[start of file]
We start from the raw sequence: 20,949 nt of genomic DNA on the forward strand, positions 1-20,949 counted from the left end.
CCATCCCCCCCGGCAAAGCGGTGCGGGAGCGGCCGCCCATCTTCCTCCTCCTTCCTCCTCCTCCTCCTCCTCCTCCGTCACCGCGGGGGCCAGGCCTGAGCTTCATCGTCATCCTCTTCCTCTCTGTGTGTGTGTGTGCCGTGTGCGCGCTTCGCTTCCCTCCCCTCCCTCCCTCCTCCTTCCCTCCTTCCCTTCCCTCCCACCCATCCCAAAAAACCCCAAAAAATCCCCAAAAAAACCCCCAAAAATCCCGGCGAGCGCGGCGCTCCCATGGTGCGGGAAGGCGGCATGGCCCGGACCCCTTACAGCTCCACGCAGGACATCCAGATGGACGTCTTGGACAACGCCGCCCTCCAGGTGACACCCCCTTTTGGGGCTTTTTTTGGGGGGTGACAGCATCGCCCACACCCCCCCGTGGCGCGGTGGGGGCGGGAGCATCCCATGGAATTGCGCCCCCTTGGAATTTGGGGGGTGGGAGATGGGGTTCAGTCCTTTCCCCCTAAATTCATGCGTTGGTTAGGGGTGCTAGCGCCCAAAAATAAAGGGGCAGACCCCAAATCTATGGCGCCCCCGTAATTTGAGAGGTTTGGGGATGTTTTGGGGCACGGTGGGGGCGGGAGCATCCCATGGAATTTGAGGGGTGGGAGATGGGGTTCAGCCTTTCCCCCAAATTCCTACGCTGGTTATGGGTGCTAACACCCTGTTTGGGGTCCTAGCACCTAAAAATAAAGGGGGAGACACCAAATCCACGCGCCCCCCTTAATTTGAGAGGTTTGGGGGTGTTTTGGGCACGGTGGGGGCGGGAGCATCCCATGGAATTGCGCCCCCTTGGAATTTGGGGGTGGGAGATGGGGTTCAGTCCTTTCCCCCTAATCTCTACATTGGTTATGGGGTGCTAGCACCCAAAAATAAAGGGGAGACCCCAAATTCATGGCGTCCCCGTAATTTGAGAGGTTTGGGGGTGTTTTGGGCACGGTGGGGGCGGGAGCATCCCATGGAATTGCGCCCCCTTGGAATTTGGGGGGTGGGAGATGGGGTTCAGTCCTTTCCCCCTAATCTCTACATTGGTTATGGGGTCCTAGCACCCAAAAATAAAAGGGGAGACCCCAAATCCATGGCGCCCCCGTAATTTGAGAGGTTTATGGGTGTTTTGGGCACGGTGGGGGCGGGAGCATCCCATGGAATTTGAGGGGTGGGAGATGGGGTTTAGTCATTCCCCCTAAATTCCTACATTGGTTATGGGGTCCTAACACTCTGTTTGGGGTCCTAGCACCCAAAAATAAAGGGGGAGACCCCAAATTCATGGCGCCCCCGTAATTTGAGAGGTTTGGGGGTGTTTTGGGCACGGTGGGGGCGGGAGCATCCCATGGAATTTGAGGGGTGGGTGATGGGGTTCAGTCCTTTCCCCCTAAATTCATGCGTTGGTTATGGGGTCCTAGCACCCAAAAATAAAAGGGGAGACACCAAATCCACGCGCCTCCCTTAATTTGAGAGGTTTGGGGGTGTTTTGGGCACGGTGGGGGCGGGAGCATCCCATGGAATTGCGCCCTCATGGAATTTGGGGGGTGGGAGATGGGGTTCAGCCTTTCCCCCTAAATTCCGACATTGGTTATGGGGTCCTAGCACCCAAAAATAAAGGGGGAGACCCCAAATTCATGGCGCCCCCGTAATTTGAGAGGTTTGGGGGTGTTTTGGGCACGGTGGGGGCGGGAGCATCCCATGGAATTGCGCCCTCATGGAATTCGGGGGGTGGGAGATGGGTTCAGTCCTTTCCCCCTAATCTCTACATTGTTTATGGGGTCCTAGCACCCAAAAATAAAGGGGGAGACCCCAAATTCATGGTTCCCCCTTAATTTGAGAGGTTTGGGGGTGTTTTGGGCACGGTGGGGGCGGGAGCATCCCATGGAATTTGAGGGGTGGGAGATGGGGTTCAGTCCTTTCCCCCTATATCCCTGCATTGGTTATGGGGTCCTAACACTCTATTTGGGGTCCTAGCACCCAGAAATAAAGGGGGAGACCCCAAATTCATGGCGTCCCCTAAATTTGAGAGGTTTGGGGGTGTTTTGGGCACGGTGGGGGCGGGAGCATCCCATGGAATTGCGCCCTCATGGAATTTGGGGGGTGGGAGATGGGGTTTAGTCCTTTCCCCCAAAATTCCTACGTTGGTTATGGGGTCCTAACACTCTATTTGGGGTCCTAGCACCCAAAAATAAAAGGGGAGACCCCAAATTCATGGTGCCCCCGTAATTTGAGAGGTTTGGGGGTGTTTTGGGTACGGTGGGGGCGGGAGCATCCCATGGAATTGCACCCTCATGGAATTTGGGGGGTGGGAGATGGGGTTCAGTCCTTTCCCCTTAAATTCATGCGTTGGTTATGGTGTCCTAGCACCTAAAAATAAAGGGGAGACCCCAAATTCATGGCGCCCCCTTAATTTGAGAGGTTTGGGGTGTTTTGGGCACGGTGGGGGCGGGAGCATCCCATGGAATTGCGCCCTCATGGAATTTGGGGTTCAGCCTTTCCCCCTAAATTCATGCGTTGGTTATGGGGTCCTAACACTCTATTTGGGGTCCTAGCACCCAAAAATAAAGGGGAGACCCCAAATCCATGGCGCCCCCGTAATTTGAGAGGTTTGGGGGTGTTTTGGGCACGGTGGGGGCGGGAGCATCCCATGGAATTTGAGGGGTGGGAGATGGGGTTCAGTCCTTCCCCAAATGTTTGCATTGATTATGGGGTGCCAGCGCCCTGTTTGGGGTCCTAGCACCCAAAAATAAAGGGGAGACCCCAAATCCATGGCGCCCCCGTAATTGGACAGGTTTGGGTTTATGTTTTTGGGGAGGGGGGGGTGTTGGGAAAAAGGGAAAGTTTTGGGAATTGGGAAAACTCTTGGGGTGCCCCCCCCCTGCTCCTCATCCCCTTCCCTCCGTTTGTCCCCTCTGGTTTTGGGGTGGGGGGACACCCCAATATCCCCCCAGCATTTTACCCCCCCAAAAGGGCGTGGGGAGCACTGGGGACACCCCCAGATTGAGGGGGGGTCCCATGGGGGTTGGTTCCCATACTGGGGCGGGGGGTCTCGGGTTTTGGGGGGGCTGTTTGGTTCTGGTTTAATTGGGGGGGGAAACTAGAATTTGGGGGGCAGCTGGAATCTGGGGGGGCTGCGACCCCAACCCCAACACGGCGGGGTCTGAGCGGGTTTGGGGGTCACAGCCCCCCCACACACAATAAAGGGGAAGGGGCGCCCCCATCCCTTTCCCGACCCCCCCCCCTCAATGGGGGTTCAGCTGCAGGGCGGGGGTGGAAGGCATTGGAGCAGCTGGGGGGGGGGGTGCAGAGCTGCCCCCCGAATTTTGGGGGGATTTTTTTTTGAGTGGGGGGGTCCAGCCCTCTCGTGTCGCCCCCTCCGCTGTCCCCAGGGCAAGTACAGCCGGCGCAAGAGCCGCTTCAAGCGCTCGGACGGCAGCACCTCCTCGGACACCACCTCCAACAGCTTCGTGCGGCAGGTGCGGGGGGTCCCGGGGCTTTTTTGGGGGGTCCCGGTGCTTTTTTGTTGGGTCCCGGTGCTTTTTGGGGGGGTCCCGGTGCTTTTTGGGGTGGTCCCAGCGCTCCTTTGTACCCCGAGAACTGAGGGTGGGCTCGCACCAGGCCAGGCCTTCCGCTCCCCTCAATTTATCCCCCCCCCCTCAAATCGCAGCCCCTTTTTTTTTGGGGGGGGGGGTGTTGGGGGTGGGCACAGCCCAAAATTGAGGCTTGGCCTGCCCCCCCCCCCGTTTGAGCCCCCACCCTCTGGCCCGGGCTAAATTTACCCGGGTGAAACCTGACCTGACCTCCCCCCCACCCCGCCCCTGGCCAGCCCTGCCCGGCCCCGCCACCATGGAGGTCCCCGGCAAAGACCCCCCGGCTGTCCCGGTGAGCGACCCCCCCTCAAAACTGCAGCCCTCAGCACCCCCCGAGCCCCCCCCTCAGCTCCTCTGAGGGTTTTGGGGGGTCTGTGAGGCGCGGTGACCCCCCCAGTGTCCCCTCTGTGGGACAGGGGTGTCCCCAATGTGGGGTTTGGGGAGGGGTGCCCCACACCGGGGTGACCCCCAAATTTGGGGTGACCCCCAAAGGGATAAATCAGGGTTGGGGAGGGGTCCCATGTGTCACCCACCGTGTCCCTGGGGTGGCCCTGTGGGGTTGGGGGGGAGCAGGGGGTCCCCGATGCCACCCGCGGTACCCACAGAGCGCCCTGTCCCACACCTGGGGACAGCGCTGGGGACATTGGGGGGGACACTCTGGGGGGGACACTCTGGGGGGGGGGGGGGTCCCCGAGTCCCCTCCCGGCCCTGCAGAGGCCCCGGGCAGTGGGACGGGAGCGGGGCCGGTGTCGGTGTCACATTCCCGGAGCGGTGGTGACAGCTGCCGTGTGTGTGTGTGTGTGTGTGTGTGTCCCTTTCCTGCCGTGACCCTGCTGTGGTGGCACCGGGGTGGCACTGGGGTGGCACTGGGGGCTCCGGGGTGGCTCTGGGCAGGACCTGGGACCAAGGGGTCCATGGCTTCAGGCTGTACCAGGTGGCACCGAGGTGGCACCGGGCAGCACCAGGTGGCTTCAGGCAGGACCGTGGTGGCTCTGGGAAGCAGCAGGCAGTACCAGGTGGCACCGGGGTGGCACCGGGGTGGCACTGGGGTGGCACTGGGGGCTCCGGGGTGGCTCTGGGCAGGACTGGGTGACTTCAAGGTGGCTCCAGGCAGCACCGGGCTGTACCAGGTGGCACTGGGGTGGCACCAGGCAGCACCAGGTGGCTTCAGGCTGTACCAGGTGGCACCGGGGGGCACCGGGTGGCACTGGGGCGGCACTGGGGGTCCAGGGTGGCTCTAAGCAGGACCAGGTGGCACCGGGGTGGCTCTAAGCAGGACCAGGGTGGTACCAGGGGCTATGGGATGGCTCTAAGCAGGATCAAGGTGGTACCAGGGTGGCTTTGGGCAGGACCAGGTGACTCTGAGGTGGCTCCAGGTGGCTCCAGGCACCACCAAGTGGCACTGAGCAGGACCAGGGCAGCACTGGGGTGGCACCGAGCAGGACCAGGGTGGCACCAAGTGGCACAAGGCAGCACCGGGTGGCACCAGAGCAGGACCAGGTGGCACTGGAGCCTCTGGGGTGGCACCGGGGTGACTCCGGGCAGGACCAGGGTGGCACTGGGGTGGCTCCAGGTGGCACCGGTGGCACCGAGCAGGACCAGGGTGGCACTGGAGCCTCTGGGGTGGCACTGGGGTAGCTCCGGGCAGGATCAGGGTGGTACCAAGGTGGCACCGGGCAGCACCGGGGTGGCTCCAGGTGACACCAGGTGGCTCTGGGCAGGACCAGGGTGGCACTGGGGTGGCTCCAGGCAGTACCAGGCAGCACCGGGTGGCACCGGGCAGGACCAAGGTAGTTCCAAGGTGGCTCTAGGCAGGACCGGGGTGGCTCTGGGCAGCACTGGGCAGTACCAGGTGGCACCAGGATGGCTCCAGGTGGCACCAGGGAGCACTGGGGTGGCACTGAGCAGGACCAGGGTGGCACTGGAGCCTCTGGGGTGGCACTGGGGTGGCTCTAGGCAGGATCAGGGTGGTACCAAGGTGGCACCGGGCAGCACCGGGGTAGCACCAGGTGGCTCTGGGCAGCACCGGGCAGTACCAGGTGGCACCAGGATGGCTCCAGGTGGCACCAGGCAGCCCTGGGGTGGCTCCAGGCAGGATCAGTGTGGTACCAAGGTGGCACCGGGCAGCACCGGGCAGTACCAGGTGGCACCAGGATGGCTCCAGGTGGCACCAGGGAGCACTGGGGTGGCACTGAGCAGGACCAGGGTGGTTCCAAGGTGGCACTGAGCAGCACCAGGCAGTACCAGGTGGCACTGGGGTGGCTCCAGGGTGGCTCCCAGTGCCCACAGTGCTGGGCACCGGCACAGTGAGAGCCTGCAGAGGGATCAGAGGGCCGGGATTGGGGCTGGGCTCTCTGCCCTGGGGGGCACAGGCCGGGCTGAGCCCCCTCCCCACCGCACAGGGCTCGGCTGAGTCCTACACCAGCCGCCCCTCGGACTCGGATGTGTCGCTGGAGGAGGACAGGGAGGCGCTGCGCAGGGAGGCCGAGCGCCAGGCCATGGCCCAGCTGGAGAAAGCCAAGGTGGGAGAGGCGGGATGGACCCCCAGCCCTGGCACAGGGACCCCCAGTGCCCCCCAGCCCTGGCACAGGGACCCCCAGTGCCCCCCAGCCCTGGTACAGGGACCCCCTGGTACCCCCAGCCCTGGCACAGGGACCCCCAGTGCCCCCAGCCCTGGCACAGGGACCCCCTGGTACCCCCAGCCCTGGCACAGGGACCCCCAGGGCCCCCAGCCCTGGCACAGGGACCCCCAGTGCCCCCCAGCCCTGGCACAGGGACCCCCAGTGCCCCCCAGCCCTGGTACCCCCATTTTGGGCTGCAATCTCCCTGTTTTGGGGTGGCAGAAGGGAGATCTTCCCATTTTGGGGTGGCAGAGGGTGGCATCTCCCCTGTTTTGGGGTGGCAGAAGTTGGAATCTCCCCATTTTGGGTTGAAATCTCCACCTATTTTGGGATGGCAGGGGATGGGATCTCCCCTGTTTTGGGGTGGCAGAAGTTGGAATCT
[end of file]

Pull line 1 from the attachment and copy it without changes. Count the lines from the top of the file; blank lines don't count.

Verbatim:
We start from the raw sequence: 20,949 nt of genomic DNA on the forward strand, positions 1-20,949 counted from the left end.